Kalyug, based in the late-1970s/ early-1980s, is a taut and powerful story of fierce rivalry between two business families (related to each other) in the days of the license-raj in India. The story has very direct parallels with the mythological epic Mahabharta.
Directed by Shyam Benegal, Kalyug has an array of stars – from the mainstream/ popular movies as well the arthouse/ parallel cinema. Kalyug, released in 1981, received critical acclaim and was a box-office success as well.
and many more known names like Amrish Puri and Vinod Doshi.
|Shyam Benegal, Girish Karnad, and Satyadev Dubey
|2 hours 32 minutes
Two business families (related to each other) run heavy engineering/ fabrication firms and often compete with each other. Orders from government bodies are coveted by both the business families.
The first family (Puranchand family) – let us call it the P-family, has three brothers in their 30s and 40s. The third brother, Bharat Raj (played by Anant Nag) is ambitious, sharp, and competitive and activily runs the business. The eldest brother, Dharam Raj (played by Raj Babbar) is more interested in his race horses. The second brother Bal Raj (played by Kulbhushan Kharbanda) is a cheerful person, still besotted by his wife.
Savitri (played by Sushma Seth) is mother of the three brothers. Supriya (played by Rekha), the wife of the eldest brother is the boss of the household. As the leaders in the respective domains, Supriya has a very close bond with her yourger brother-in-law, Bharat. The family also has some youngsters of the next generation. This large family lives in a huge mansion, .
The second family (Khoobchand family) – let us call it the K-family, has two brothers, also in their 30s/ 40s. The business is actively run by the elder brother Dhan Raj (played by Victor Banerjee). The excitable younger brother Sandeeep Raj (played by Akash Khurana) is being mentored in the ways of business. The two brothers live in a bungalow along with their ageing parents, Dhan Raj’s wife and children. Karan Singh (played by Shashi Kapoor), a middle-aged bachelor, is a close confidant and runs the business (like a CEO) along with Dhan Raj. He is treated like a family member on most occasions.
At the start of the movie, the K-family (in competition with the P-family) wins a large engineering contract from the government. The P-family is upset and lodges a request for re-evaluation of the contract. The award of the contract is reversed. This begins a spiraling set of moves and counter-moves, each one becoming more unethical and harsher than the previous (like covertly sponsoring a workers’ strike in the factory of the other family, bribing managers of the rival company to reveal business secrets). Soon there is violence and death, including the death of some younger members of the families.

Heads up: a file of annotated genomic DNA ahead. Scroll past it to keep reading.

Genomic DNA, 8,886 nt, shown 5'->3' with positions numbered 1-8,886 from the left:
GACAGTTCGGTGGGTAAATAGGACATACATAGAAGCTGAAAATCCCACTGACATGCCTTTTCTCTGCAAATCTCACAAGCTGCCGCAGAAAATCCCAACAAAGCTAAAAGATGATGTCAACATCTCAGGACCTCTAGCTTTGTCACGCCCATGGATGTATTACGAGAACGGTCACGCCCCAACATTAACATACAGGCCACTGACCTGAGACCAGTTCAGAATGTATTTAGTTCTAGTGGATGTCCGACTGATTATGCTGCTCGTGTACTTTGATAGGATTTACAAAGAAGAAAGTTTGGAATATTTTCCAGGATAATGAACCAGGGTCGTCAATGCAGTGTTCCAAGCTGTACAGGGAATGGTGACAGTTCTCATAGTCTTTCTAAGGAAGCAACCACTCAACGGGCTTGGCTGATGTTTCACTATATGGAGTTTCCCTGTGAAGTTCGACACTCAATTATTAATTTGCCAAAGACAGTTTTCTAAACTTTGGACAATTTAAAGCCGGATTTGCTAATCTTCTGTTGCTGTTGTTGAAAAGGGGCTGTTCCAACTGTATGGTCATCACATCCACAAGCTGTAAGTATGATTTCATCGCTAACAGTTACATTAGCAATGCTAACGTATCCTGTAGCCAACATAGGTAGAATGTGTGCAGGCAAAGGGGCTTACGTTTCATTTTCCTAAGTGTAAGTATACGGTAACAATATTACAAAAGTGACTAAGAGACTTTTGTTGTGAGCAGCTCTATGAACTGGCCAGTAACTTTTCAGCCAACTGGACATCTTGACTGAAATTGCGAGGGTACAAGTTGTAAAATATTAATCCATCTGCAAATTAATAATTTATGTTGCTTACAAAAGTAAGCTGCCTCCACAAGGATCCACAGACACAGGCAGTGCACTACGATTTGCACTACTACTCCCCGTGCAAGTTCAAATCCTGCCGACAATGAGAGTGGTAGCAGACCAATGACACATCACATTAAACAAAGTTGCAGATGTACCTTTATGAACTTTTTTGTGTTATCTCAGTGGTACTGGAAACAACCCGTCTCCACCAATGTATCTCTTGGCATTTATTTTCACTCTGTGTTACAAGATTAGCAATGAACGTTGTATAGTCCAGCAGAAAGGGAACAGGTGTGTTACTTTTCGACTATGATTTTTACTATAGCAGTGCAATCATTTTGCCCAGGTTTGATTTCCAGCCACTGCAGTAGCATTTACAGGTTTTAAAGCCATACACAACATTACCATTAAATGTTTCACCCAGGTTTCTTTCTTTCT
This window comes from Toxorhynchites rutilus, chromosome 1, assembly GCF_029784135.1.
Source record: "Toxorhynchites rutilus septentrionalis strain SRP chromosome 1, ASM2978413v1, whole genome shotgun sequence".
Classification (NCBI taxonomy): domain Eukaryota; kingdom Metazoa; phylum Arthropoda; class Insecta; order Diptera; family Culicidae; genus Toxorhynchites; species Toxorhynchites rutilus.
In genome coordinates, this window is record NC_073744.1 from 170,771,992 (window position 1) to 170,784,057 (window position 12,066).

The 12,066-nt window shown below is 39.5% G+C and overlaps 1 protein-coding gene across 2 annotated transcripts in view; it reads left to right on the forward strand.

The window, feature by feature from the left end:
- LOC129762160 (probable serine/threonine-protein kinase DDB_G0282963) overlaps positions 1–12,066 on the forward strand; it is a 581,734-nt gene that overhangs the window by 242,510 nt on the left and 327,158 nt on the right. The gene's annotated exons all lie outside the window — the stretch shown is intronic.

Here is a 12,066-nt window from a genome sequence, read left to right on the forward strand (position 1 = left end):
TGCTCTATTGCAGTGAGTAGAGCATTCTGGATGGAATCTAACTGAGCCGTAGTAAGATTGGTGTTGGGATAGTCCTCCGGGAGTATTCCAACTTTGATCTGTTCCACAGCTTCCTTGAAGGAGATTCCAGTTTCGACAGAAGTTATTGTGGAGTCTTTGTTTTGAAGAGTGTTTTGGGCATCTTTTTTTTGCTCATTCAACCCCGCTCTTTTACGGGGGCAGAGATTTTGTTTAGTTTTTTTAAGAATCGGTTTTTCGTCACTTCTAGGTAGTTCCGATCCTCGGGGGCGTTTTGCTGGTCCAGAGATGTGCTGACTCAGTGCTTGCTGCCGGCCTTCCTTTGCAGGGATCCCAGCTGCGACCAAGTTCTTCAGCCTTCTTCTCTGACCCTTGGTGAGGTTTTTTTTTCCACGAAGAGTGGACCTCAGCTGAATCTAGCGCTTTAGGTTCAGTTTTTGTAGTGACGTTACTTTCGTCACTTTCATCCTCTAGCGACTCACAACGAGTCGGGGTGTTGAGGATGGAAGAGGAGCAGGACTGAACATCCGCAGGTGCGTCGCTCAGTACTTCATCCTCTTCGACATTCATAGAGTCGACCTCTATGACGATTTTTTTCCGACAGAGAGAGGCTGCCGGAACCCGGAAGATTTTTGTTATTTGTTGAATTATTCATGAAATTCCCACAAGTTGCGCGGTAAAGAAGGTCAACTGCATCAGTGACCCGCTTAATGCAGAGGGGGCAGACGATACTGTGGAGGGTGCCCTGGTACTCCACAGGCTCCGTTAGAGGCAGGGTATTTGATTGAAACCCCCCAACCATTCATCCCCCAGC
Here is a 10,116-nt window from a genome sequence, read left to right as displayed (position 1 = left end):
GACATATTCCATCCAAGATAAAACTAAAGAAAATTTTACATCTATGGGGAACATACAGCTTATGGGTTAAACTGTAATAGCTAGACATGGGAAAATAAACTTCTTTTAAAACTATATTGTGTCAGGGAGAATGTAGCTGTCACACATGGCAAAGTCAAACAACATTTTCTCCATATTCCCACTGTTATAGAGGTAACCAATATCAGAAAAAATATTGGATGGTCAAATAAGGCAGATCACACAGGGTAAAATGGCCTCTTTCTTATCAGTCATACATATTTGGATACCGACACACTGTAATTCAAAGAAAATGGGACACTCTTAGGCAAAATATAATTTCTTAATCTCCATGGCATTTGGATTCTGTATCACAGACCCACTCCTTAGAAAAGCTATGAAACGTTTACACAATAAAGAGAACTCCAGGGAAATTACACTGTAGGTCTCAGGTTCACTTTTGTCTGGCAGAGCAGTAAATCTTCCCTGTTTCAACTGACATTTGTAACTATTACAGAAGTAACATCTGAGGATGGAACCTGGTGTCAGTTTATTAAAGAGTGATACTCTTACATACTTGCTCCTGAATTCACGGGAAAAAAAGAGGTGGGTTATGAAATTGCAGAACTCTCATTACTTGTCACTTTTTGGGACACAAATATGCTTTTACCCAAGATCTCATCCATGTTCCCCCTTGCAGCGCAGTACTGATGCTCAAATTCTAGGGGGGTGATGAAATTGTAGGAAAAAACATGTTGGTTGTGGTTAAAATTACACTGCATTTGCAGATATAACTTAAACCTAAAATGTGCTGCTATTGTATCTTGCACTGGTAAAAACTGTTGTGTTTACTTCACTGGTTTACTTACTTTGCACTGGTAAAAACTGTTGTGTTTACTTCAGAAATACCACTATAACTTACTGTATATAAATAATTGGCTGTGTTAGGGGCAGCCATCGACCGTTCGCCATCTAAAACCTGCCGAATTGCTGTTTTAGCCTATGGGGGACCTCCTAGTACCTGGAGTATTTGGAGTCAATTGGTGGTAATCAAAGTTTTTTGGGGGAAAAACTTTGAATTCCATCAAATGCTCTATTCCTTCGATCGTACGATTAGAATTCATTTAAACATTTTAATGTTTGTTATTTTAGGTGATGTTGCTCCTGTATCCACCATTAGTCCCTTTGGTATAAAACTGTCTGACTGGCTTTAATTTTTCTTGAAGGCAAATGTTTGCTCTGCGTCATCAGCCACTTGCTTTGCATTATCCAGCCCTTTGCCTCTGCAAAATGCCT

In parallel with the business rivalry, we also get hints/ details of other dynamics – like:
- past relationship between Karan Singh (Shashi Kapoor) and Supriya (Rekha)
- questionable parentage of the three brothers of the P-family
- close bonding between Supriya (Rekha) and Bharat Raj (Anant Nag)
- the truth behind Karan Singh’s birth
At the surface, both the families maintain a some kind of lukewarm relationship – they attend each other’s family functions and funerals. The elders on both sides advise restraint, but the hot-headed Bharat Raj (encouraged by his sister-in-law) and Dharam Raj (supported by Karan Singh) are on the path of destruction. Karan Singh usually comes up with willy plans (including unethical ones) that are primarily tied to business gains, but hesitates when it comes personal vendetta and violence.
At the end, the business running brothers of one family are all dead and in the other family they are emotionally devastated or disillusioned. It looks like time for the next generation to be groomed.
The movie is brilliant – taut narrative, exceptional acting, great cinematography. The script has been authored by Shyam Benegal, Girish Karnad and Satyadev Dubey, each one of them is a master.
Many things are hinted and not explained, letting the audience reach their own conclusions.
Unlike the Mahabharata, where there are good guys (Pandavas) and bad guys (Kavravas), in Kalyug, both sides seem to have bad / grey guys.
Since the 1980s, I have watched this movie many times (maybe 4-5 times), and expect to watch it again in the future. Knowing the story does not spoil the charm of watching it.
Being acquainted with Mahabharata may help, but is not necessary. However, you need to pay attention while watching the movie because of the large number of characters and the complex relationships.
It will be best to watch the movie without advertisements (DVD), otherwise you could lose the thread. It does not matter whether you see it on the big screen or the small screen.
Your comments are welcome, especially if you have seen the movie!